This is an extract from Wickpedia:
Names and spellings
Whisky comes from the Gaelic uisge/uisce beatha meaning "water of life", possibly modelled on the Latin phrase aqua vitae. The spelling whisky (plural whiskies) is generally used for whiskies distilled in Scotland, Wales, Canada, and Japan, while whiskey is used for the spirits distilled in Ireland. A 1968 directive of the U.S. Bureau of Alcohol, Tobacco, Firearms and Explosives specifies "whisky" as the official U.S. spelling, but allows labeling as "whiskey" in deference to tradition; most U.S. producers still use the latter spelling.
A mnemonic used to remember which spelling is used is that "Ireland" and "United States" have at least one "e" in their names, while "Scotland", "Canada" and "Japan" do not. International law reserves the term "Scotch whisky" to those whiskies produced in Scotland.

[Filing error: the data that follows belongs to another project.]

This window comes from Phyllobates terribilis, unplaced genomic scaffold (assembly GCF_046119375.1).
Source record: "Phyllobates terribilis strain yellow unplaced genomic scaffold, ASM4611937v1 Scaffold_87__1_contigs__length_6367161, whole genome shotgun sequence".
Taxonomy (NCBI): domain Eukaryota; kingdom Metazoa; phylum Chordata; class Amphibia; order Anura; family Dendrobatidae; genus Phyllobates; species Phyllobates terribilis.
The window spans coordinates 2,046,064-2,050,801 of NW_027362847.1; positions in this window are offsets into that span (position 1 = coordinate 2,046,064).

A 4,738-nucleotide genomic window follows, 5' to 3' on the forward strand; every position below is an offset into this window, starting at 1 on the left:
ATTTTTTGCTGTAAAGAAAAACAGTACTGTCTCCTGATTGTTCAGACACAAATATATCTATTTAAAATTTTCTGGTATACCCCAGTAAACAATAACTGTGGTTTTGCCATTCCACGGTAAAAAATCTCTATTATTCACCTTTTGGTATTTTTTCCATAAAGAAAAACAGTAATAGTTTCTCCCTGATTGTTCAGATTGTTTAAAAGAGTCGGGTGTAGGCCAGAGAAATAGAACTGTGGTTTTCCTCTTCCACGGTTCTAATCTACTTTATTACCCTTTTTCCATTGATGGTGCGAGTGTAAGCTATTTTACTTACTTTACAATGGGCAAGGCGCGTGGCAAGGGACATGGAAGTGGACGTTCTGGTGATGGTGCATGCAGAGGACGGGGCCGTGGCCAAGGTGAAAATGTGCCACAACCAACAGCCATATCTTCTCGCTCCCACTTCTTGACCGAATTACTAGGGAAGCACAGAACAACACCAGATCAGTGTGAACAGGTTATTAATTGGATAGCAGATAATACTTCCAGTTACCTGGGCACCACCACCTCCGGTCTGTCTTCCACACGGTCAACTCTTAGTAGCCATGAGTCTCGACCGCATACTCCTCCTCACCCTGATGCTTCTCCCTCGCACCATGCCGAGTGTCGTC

Whiskies produced in other countries may not use the terms Scots, Scotch, Scotland, or Scottish. Similar conventions exist for "Irish whiskey", "Canadian whisky", and "bourbon whiskey".
In North America and parts of Continental Europe, the abbreviated term "Scotch" is usually used for "Scotch whisky". In England, Scotland, and Wales, the term "whisky" almost always refers to "Scotch whisky", and the term "Scotch" is rarely used by itself. In Welsh the forms wisgi, wysgi and chwisgi are all used. Craythur is another term for whiskey in Ireland.